3. The ISF was in great condition when I got it; the two previous owners had really taken good care of it. But I figured my usual detailing ritual for the new car wouldn't hurt. I wanted to apply the Gyeon MOHs glass coating, so I'd have to perform a paint correction anyway. So here goes. First step is to give the car a good wash. Then I use Iron-X to remove any iron deposits stuck to the paint. It turns out that quite a lot of the roughness of unpolished paint is due to iron particles baked on good. So you spritz this stuff on, and there's an immediate reaction, and the car starts to stink, and any iron deposits turn purple. Not too much on the paint (since the car was probably detailed prior to sale), but plenty on the wheels, due to the iron particles in brake dust. Then give the car a good rinse, and wash it again to get all the purple stuff off. Next step is to clay, so you spritz each panel with quick detailer, and glide the claybar across the paint. You'll hear it as the claybar picks up little nibs and bits stuck onto the paint. This is after doing half the bonnet; not too bad, the paint is reasonably clean, but we did find some dirt. Then dry off the quick detailer with a microfibre, and the paint will be really smooth and silky to the touch. At this point, the paint is clean, but we haven't really begun the paint correction yet. There are a few spots with some light scratches... So for these spots, I use the Menzerna Heavy Cut. You don't use very just a couple of dabs on a coarse/cut buffing pad Dab the pad onto the panel to distribute the polish. Then set the buffer to its slowest setting, and spread the polish across the panel, until it's a uniform haze. Then when it's all uniform, turn up the speed to almost full, and buff the panel until the haze starts to clear. Wipe off any residue with a microfibre, and the scratch is gone. There were only a couple of spots that needed this treatment, so this first step of paint correction didn't take long. If the paint was really swirly and matte, then I might have had to buff the whole car with Heavy Cut, but that's not the case here. Next step is to buff the car all over with Menzerna Medium Cut, which is applied with a medium coarse/polishing pad. Because the foam is finer, it can clog, so I brush off the excess dried up polish every few panels with a stiff brush. First thing is to mask off the sunroof and some of the trim. I find that getting polish on the headlights, glass or taillights and badges isn't a big deal, but it does leave a white stain on rubbers and some grained black plastic trim, so I mask off those areas beforehand. As before, you don't need much of the Medium Cut. This will do a fender, or a door. Dab the pad all over to distribute the polish... Lowest-speed on the buffer to spread it in a thin haze... ...then turn up the speed to almost full, and buff in slow passes until the polish starts to go clear. Then wipe with a microfibre...and I find this step of the detailing to be quite rewarding, because the medium cut removes swirls, and knocks off all the sharp edges to the paint, so it leaves it with a really mellow shine, like the paint is still wet. After buffing the whole car with Medium Cut, it looks great, but the next step will add more gloss and shine. We follow the same process as with the Medium Cut...and the Super Finish does noticeably add a deeper gloss. So at this point, we have corrected the paint to remove swirls and scratches, and we've finished it with a finer polish to leave a nice gloss. But as a final step, we need to seal in the gloss. I would at this point, embark on the 3-day long process of applying Gyeon MOHs glass coating, but the catch is that for those 3 days, you're not allowed to drive the car. So I figure I'll leave that for later, and seal the paint with a conventional wax instead. Later, all I need to do is to wipe down the paint with isopropyl alcohol, and start applhing the MOHs, since the paint correction is already done (and is permanent). The Concours Driftwax is easy to goes on like a greasy film, and you immediately wipe it off, one panel at a time. And we're done! All swirls and fine scratches gone :) Now, if double-demerits would go away, then maybe I can go out and drive the thing :)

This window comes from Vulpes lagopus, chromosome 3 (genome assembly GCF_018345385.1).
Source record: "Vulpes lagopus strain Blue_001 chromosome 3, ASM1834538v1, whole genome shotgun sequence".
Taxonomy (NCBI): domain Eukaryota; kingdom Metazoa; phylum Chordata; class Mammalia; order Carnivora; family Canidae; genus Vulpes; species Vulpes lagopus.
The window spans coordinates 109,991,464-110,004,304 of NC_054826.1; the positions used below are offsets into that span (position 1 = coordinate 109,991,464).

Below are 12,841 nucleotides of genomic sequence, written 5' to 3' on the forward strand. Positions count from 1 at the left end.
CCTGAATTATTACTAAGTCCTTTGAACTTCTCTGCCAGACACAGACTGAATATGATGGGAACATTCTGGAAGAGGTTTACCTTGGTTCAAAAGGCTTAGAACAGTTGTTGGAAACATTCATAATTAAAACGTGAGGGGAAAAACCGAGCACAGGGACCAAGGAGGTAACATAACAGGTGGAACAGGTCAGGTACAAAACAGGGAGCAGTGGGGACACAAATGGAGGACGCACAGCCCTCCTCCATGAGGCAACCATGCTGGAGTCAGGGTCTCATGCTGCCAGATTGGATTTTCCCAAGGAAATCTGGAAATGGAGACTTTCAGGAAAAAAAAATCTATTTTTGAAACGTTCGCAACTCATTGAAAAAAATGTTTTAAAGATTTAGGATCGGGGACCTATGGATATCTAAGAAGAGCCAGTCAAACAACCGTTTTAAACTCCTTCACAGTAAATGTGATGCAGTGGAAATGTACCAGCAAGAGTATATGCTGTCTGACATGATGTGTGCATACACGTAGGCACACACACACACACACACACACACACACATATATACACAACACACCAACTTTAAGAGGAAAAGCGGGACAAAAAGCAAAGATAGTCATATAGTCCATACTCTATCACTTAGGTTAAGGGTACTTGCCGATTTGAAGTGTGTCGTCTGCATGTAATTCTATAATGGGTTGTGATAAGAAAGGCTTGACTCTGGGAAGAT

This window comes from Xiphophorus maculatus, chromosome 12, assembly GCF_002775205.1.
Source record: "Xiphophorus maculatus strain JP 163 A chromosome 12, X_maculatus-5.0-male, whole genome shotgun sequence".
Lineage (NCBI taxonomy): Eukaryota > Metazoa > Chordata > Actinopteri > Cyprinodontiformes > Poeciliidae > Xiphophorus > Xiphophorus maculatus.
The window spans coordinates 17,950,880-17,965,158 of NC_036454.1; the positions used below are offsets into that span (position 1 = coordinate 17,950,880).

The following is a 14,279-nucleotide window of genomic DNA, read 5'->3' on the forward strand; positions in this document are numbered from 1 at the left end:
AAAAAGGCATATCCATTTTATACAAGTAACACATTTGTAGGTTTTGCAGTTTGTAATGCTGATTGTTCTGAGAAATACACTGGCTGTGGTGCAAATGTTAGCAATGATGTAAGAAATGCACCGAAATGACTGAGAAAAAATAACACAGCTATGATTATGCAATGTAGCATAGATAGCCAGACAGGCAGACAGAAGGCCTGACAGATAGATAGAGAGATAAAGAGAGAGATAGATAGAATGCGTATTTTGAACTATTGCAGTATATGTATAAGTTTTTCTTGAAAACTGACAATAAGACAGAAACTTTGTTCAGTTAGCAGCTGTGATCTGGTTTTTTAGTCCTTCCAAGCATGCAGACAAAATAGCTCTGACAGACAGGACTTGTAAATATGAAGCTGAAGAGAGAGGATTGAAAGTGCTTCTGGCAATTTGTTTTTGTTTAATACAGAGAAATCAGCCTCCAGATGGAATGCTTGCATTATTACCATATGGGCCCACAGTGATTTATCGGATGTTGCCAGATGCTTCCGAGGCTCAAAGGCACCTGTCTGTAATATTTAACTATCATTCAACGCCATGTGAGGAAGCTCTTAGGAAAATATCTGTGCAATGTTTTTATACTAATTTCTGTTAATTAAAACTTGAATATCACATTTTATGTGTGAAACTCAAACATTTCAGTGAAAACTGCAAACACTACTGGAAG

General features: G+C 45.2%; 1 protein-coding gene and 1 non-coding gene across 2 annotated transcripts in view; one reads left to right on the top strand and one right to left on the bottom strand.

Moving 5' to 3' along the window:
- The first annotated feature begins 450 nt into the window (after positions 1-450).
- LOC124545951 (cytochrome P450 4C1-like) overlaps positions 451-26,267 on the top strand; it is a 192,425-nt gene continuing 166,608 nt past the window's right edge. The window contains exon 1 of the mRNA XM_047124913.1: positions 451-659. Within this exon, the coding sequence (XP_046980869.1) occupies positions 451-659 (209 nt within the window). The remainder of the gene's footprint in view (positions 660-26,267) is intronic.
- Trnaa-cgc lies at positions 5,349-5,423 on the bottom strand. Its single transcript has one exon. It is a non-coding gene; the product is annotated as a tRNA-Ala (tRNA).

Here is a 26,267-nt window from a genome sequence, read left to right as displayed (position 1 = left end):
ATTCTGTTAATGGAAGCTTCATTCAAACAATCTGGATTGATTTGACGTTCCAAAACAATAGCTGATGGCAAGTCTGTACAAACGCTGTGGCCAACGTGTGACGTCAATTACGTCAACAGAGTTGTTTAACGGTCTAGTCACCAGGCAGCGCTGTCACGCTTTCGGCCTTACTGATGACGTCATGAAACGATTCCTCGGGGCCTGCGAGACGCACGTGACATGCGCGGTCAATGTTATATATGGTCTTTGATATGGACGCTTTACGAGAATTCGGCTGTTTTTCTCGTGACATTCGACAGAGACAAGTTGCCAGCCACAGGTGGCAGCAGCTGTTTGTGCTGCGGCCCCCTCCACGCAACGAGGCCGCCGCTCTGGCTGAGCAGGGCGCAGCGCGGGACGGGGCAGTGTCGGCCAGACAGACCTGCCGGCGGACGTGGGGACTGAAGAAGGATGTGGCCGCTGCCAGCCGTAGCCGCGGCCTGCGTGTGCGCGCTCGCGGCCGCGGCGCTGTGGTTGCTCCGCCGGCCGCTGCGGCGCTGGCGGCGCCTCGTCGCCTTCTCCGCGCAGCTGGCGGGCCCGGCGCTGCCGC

4. Hi everyone! Long time lurker, and first time poster. I keep a maintenance diary on another forum, so I thought it would be fun to share it here. It's written for a non-ISF owning audience, so please accept my apologies if it's all stuff you already know :) So...the FD is for sale and I have had an IS-F for about a month now. It might seem like a strange swap, but it's a car I've always wanted, and as the prices for them have come down quite a bit recently, it seemed the right time to get into one. So here she is, a totally stock 2011 model with 49,000km and I'm the third owner. The model history of the IS-F is a little confusing. When it came out in 2008, every car magazine in the world seemed to do a comparison test against the BMW M3 and the AMG C63. And the general vibe was that it was a good car, but the German pair were preferable. Criticisms of the IS-F mainly centered around the rough ride and less polished handling compared to its rivals. And in terms of speed, it was roughly in between the Beemer and the Benz. That was it for a while, and the IS-F wouldn't reappear in car magazines again until 2012, when it was said to have received a big update, and finally, some magazines would say that the IS-F had caught up. That tends to make the 2012 and later models the desirable ones (and the market prices reflect that) but the reality is a little more complicated. For 2008 and 2009, the IS-F was unchanged. But in 2010, the e-diff was replaced by a torsen LSD, which Lexus said at the time, was worth a 2 second a lap improvement around Fuji Circuit. The e-diff was really a very weak clutch-type LSD...well, sort of. It was a regular open diff, but with some conical springs preloading the side gears; this had the effect of creating a little internal friction, enough to impart a very, very mild lsd effect. Most of the work was done by braking the inside wheel, which sent the torque to the outside tyre. So the 2010 model having a proper LSD is a desirable for this reason alone. It still has the very firm suspension, but if you were going to replace them with coilovers anyway, that didn't matter. In 2011, there was quite a big update, revolving mostly around the suspension. The Tokico shocks were firmed up, the springs were softened, and the sway bars were made thicker. The front suspension scored new lower arms and uprights to change the geometry, and the rear suspension scored stiffer bushes and more negative camber. The ride was now softer and the handling more compliant. The power steering (always electric since 2008) got a new ecu that made the steering lighter. And the other change was the instrument cluster, which replaced the conventional speedo/tach combo with an LF-A esque cluster with a huge central tach and a tiny little speedo next to it. And then in 2012, the Tokico shocks were replaced by Sachs units which promised a better low speed ride, and the BBS-made "Katana" wheels were replaced by more conventional looking BBS spoked wheels. There's a big price jump between the older models and the 2012-14 models, but if you had to choose an older one...the 2011 model seemed a good compromise to me. As luck would have it, the very first car I looked at, on the very first week of looking...was a blue MY11. It was immaculate, and the price was right, so I didn't have any qualms about buying that first car. Now, the quirk about the 2011 models, is that quite a few of them were optioned with the Alpine White leather interior... ...not my first choice, but the car's previous owners had done a good job of keeping the seats clean. But the first thing I wanted to detail, was to get the seats as clean as possible, and then seal them. And here and there, there was a bit of ingrained dirt... ...that would have to be dealt with first. First step is to give the seats a good scrub with Gyeon Leather Cleaner, which I spritz onto the leather and then work with a soft brush The cleaner lathers up a little, and the foam comes off grey and dirty. And it does and there I'd miss a spot and it would be quite obvious. After the leather's all nice and clean, the next step is to apply Gyeon Leather Coat, which repels water and dirt, so it should help keep the seats cleaner for longer. The end result was pretty good, all the ingrained dirt was gone And the Gyeon Coat leaves the leather with a nice matte finish. It worked a treat on the steering wheel, which was a bit shiny from one in places. But overall the car's in really good condition. The kickpanels and scuff plates are all unscuffed, and still had the protective plastic sticker on them (which I've since removed) And the body is pretty much unmarked, and not much in the way of swirls either. And what's it like to drive? Well initially it seems a little too tame, and doesn't seem like a monster straining at the leash at all. Driving normally, it's very quiet, there's very little exterior noise that makes it into the cabin...the gearbox changes gear imperceptibly, and doesn't feel all that different to my wife's IS250. A bit firmer for sure, and the steering is heavier, but it's mostly the same experience. And grunt-wise...if you were just driving normally, you'd think that it was about the same as my old GS430. But geez...when you get into it, the character totally changes and it's got a ton of firepower. After a good drive on a winding road, it makes an interesting comparison against the FD. The FD is a lot purer, and it's easy to jump in and immediately feel comfortable in going fast. I don't get the same immediate confidence in the ISF; it feels big and heavy, and while it has stacks of mid corner grip and you can really lean on it, you just don't get the same level of feedback as you tip it into the corner. Power-wise, it's definitely more than the FD and coming out of 3rd gear corners, it often flashes the traction control light at you (when I didn't think it would step out...). So I'm not quite at the point where I feel as confident in it as I did with the RX-7. However it does have some party tricks up its sleeve, and one of them is exiting every side street and tight intersection sideways, and just as the rears hook up and find traction the massive induction bellow kicks in and off you go. That will probably take some time before it gets old. Now that the interior is where I want it, the next step is to go full-retard on paint correction on the outside :)